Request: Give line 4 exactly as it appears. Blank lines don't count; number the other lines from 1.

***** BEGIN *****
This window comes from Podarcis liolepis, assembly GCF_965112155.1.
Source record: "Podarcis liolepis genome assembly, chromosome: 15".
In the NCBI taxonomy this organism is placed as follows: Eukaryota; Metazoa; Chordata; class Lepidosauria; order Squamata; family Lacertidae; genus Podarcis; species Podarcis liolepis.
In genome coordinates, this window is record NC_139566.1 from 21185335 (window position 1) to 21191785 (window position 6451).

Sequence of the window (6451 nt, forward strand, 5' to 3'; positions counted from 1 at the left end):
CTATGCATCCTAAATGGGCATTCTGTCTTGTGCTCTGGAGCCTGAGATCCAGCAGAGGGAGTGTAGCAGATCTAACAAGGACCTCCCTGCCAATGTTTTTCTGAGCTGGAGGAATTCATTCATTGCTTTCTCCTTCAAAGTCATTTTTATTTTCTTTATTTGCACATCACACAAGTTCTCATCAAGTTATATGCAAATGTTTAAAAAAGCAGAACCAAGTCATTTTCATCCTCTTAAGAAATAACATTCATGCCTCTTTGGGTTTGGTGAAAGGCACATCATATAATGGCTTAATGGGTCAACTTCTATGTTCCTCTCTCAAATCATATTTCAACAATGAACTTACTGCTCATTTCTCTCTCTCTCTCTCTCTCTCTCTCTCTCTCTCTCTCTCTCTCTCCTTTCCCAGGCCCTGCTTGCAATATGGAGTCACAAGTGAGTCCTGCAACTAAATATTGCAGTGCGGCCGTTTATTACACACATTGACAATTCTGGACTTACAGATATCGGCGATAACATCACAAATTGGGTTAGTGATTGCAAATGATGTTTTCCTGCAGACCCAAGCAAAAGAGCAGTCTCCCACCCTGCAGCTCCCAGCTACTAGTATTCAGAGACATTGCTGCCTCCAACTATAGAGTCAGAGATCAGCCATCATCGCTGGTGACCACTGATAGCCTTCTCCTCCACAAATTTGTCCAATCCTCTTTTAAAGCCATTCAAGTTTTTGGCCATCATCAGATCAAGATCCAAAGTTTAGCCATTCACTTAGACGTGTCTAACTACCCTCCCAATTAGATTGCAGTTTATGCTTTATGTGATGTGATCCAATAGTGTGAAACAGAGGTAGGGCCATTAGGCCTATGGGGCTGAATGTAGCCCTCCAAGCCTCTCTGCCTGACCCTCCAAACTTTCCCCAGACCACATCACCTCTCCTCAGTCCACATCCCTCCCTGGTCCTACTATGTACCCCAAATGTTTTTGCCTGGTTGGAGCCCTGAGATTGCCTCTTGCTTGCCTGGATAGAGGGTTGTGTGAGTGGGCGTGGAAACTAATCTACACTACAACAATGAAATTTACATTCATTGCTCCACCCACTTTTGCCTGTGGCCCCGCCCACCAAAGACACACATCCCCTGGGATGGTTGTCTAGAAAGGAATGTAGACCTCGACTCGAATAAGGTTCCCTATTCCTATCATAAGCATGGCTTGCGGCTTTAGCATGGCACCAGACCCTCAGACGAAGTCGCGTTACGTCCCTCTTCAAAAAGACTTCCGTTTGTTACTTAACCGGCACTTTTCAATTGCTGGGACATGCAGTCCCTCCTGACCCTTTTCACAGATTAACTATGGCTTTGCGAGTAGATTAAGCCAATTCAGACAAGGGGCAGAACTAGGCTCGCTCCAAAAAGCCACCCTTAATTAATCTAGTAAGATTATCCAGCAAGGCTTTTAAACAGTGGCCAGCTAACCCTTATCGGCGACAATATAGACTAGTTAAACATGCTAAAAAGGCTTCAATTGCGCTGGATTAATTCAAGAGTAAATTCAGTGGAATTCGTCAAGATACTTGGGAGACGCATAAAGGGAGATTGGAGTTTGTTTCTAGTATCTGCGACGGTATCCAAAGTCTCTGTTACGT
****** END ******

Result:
In genome coordinates, this window is record NC_139566.1 from 21185335 (window position 1) to 21191785 (window position 6451).